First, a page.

Dog Ban: An Affront To Responsible Dog Owners

Published: Fri 23 Sep 2005 09:13 AM
Tahuna Torea Dog Ban: An Affront To Responsible Dog Owners
“The decision by the Auckland City Council last night to endorse the recommendations of the Hearings Panel and ban all dogs from Tahuna Torea Reserve is a victory for the anti-dog lobby and is grossly unfair to responsible dog owners.” says Dog Owners Group (D.O.G.) President, Dr Cathy Casey.
“Dogs have been totally banned from Tahuna Torea because a three-person Hearings Panel decided that it should be the first dog-free coastal reserve in Auckland. I would suggest that many of the people who put that opinion to the Panel are not users of the Reserve but people who have a negative view of dogs and dog owners.”
“The Panel said that it would be too hard to police an “on-leash” rule – but all Dog Exercise Areas are “hard to police” in the sense that the dog control officer has to do foot patrol if he or she is to actually find dog owners infringing the dog bylaw.”
On behalf of its 650 members, the Dog Owners Group made an extensive submission to the Panel asking for Tahuna Torea to retain its “on leash” status. Dr Casey said the decision of the Council is disappointing and will mean that many families will now avoid Tahuna Torea as a place to have a family outing.
“The family dog is part of the family and usually goes where the family goes. Now that Auckland City has told dog owners they are not welcome at Tahuna Torea, many families who may have enjoyed an afternoon at the reserve will stop going there.”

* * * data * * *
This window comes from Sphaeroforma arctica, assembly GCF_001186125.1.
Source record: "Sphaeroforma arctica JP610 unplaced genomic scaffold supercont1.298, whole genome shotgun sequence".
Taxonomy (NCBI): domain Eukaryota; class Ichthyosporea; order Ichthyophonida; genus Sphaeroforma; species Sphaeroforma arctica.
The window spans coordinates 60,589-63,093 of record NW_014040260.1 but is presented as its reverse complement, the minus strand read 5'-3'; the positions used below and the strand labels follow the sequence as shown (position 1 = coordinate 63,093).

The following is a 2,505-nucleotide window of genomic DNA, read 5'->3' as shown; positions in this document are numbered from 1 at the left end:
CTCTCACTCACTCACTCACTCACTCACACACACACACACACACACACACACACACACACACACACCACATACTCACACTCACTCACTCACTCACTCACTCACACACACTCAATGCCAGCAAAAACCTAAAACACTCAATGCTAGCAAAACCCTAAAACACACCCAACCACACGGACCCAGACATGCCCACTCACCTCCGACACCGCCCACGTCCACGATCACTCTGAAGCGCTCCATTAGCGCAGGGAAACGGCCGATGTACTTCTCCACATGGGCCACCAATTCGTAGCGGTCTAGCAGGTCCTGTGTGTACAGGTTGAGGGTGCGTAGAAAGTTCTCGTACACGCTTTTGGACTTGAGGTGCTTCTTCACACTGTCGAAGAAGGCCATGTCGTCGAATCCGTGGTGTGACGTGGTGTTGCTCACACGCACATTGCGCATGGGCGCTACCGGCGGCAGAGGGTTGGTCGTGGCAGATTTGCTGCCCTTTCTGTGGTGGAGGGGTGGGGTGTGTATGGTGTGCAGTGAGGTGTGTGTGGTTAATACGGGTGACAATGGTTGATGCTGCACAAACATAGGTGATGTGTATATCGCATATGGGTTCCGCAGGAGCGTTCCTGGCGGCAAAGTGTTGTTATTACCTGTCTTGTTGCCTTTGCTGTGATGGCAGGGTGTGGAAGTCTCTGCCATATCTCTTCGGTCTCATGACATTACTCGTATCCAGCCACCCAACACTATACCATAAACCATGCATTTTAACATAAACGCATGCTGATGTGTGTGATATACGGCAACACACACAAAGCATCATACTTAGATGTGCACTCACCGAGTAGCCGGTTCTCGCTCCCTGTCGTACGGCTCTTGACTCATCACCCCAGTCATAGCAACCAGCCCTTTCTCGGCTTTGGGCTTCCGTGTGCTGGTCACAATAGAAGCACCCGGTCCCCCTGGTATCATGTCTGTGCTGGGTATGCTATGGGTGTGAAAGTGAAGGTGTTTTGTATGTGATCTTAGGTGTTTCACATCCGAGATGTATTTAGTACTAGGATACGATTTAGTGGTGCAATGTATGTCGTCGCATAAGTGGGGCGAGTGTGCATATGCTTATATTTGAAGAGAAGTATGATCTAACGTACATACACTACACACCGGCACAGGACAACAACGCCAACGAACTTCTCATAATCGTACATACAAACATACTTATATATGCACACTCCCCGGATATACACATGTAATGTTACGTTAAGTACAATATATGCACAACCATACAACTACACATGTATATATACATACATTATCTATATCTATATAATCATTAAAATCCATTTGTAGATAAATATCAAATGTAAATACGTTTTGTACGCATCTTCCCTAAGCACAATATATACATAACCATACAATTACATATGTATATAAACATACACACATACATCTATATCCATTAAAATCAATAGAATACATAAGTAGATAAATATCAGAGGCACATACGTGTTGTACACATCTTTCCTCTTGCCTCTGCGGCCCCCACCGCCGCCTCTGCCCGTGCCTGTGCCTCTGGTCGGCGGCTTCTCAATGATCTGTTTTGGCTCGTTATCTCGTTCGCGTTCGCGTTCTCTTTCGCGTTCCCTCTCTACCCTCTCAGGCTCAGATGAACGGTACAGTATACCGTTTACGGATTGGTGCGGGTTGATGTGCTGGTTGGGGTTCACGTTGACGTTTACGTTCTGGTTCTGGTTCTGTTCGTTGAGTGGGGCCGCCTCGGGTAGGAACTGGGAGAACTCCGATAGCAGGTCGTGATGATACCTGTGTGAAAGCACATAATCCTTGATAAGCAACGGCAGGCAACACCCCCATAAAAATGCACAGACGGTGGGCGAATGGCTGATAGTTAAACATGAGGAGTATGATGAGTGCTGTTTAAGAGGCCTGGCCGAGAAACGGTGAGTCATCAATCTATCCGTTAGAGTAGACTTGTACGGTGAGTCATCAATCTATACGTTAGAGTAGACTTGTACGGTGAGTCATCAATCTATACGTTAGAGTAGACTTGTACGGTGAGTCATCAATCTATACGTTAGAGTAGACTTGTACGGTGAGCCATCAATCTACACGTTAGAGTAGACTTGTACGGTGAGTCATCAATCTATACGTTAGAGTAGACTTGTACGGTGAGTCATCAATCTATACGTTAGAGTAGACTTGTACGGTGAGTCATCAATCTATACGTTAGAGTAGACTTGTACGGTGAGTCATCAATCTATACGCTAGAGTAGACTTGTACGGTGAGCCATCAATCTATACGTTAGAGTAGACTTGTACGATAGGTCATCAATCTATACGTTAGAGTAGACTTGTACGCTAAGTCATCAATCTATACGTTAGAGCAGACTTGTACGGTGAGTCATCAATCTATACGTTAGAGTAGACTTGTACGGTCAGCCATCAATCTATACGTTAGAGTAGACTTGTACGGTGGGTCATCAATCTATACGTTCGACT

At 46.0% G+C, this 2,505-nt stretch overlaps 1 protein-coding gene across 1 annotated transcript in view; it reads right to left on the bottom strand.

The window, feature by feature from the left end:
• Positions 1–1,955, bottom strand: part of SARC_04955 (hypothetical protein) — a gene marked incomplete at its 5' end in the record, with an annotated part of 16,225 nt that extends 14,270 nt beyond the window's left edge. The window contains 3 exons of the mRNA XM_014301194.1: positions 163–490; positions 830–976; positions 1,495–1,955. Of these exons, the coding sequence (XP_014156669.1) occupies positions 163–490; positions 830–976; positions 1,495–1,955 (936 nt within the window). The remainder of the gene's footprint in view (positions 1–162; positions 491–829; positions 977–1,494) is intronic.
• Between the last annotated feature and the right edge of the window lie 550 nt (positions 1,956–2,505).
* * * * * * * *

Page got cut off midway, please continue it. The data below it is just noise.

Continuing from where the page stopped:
She says that several of the volunteer rangers at Tahuna Torea have dogs:
“The message the Council is giving to them is that their voluntary hard graft is welcome but please leave your dog at home.”
The Dog Owners Group is calling for the Council to carry out a survey of park usage in future before making any binding decision on parks and reserves:
“If that had been done at Tahuna Torea, the Council would have found out that dog owners are the heaviest users of this reserve. Banning them means that the reserve has lost responsible people who act as the eyes and ears of the park and give a sense of safety and security to other park users like walkers and joggers.”
Dr Casey said that the second recommendation of the Committee to the Council meeting on 22 September that it “not consider any further amendments to the dog policy or dog bylaw until after 1 September 2007” infringed the public’s democratic rights and was voted down.

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